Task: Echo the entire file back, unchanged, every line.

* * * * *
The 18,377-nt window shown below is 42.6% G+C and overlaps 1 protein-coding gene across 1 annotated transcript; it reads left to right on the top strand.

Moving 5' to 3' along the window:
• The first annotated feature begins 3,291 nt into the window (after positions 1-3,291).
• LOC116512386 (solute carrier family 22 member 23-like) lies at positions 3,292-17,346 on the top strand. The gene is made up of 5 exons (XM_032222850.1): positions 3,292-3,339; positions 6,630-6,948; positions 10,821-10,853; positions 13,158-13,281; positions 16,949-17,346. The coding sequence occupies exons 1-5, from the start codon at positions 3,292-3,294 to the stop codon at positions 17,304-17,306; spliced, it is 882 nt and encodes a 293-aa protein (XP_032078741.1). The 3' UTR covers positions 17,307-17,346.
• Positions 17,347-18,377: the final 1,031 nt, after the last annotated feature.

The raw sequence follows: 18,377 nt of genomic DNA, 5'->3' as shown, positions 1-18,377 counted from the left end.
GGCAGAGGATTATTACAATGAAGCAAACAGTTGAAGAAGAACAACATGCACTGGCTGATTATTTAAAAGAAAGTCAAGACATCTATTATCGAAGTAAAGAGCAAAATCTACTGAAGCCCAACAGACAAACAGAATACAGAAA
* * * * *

The 18,377-nt window shown below is 42.6% G+C and overlaps 1 protein-coding gene across 1 annotated transcript; it reads left to right on the top strand.

Moving 5' to 3' along the window:
• The first annotated feature begins 3,291 nt into the window (after positions 1-3,291).
• LOC116512386 (solute carrier family 22 member 23-like) lies at positions 3,292-17,346 on the top strand. The gene is made up of 5 exons (XM_032222850.1): positions 3,292-3,339; positions 6,630-6,948; positions 10,821-10,853; positions 13,158-13,281; positions 16,949-17,346. The coding sequence occupies exons 1-5, from the start codon at positions 3,292-3,294 to the stop codon at positions 17,304-17,306; spliced, it is 882 nt and encodes a 293-aa protein (XP_032078741.1). The 3' UTR covers positions 17,307-17,346.
• Positions 17,347-18,377: the final 1,031 nt, after the last annotated feature.

The raw sequence follows: 18,377 nt of genomic DNA, 5'->3' as shown, positions 1-18,377 counted from the left end.
GGCAGAGGATTATTACAATGAAGCAAACAGTTGAAGAAGAACAACATGCACTGGCTGATTATTTAAAAGAAAGTCAAGACATCTATTATCGAAGTAAAGAGCAAAATCTACTGAAGCCCAACAGACAAACAGAATACAGAAA